football teammates was the Student Union. “Now, The Union
Kitchen has become the perfect ‘union’ of good friends and
great food,” he says.
Thanks to the city’s generally mild climate, many of Miller’s
entree salads are year-round favorites, as he expects will be the
case with Pistachio-Crusted Goat Cheese with Fresh Strawberries and White Balsamic Vinaigrette (shrimp can be added).
“This was a special ‘featured salad,’ but it proved so popular
that we’re adding it to our warmer-weather menu,” he says.
The goat cheese is a local product, and a specific one is
selected and ordered for the coming month only after much
product tasting. To prepare the salad, a 5 lb. log of cheese is
cut into ¾ oz. bites. “We roll the bites into little balls, then
roll them in a mixture of ground pistachios, panko, salt and
pepper,” Miller says. Next, he flattens the balls slightly and
fries them in a pan on high heat with a bit of extra virgin olive
oil, just to sear the cheese for crunch. “The outside is hot,
the inside is warm and the contrast of warm goat cheese with
cold strawberries and cool lettuce leaves—a combo of baby
greens with arugula for a nice pepper flavor—is lovely,” he
says. Miller suggests a glass of Sauvignon Blanc as the perfect
During the decade she worked as a food scientist in the
research labs at Mars/Uncle Ben’s, Houston, Sylvia Casares
developed her palate to recognize just the moment when a
product is at its optimum flavor, that is, fully developed and
pleasing. “Often, that takes a lot of trial and error, but I always
shoot [for it] to be a 10,” she says.
Casares, a Brownsville, Texas, native, owns Sylvia’s
Enchilada Kitchen, with two locations in Houston. She built
a solid reputation for authenticity, high quality and flavorful
consistency with her enchiladas, then turned her attention to
bringing her various fajita salads up to that “perfect 10” level.
Now, they’re all solid sellers.
“I start off by using the best slaughterhouse,” Casares says. “I
have one brand that I specify, and we do the trimming ourselves.
Then, we marinate the beef in my [secret] seasoning for 10 hours.
The cool thing is that by the end of the marinade, beef typically
loses its natural beef flavor, but with my recipe, the beef tastes like
beef. It was trial and error over a two-year period to figure it out.”
For a super-authentic Brownsville flavor, she cooks the beef
to almost fork-tender on a wood grill. “My supplier tells me others are buying less expensive cuts since the cost of beef is up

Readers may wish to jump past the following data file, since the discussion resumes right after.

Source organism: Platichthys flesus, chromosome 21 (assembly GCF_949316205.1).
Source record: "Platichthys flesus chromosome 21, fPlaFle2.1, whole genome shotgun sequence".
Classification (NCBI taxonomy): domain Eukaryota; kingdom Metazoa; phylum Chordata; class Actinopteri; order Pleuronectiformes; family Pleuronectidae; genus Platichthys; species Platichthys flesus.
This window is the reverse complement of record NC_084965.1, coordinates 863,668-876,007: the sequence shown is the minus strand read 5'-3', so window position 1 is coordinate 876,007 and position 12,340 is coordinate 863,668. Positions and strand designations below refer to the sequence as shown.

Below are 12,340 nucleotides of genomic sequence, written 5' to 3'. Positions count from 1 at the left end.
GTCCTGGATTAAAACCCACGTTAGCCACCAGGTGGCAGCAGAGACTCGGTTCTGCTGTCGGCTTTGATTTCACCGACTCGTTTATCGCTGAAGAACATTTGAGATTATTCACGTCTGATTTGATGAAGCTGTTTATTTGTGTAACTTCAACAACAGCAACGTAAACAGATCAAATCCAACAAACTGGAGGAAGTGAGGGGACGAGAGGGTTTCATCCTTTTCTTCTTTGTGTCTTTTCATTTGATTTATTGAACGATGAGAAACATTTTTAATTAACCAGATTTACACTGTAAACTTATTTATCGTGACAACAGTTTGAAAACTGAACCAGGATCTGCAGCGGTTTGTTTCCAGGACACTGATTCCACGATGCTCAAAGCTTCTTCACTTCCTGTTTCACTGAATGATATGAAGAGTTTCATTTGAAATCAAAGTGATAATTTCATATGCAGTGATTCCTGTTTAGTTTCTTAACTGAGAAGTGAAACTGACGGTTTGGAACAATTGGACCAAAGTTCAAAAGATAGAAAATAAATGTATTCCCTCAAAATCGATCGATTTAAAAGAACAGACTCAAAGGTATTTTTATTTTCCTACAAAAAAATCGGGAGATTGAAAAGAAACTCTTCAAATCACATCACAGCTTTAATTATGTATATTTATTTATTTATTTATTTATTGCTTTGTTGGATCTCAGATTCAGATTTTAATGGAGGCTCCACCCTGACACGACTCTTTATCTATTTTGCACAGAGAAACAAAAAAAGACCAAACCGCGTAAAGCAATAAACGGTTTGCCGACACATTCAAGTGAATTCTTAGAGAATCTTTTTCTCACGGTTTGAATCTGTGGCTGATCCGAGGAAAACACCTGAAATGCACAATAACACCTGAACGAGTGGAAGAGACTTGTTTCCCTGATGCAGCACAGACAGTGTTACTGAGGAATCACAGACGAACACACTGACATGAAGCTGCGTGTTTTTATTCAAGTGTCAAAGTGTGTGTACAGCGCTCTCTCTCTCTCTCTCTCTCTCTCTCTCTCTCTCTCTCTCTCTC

about 40% over last year because of the drought,” Casares says.
“But we just have to bite the bullet. My customers would know.”
At Sylvia’s, fajitas—a 5 oz. portion of beef ($13.50) or
chicken ($12.50) or shrimp ($13.95)—are served atop a Caesar
salad, a base of romaine lettuce with roast corn, black beans,
fresh avocado slices, tomatoes and a sprinkle of queso fresco.
The grilled meat, sliced diagonally against the grain, is placed
across the salad. The chicken breast is given a two-hour marinade
in oil, onion and garlic, just for a bit of flavor before it’s cooked
on the grill. “These fajitas are not served sizzling to the table.
That’s more of a show,” Casares says. “People are sufficiently
impressed when it goes into their mouths.”
Those familiar with Atlanta’s Luckie Marietta District
gravitate to Stats, a sports-themed restaurant known for the
quality of its ingredients, to enjoy chef Christopher Von Egger’s
Grilled Thai Steak Salad ($13 for a 6 oz. portion). “We use New
York strip that’s not as fatty as the more economical hangar
steak,” Von Egger says. “We buy the whole loin and trim the
fat off. The steak is served hot, while the chili/lime vinaigrette
is room temperature, and ideally, can be prepared a day or two
ahead to become more flavorful.”
The dressing packs a distinctive punch with its components
of pickled ginger, red onion, lime juice, rice wine vinegar, red
peppers, sambal paste, sweet chili sauce, chiffonade of basil,
minced jalapeño, cilantro and sugar, plus salt and pepper. By
comparison, the two-hour steak marinade is a relatively mild
combo of soy sauce, sugar, water, chopped garlic and chili
flakes. To serve, thin slices of steak top a salad of diced Roma
tomatoes, bias-cut fried green beans, julienned green papaya,
seeded and shaved cucumber, shaved romaine, herb salad,
fried rice noodles and chopped roasted peanuts.
“It’s a popular dish—equally popular among both men and
women—especially during warmer months,” Von Egger says.
The Solitaire, a popular salad at Racines, is Alaska salmon with tossed baby
spinach/arugula, fresh seasonal berries, feta cheese, curried pecans, red onions
and tomatoes, with orange balsamic vinaigrette.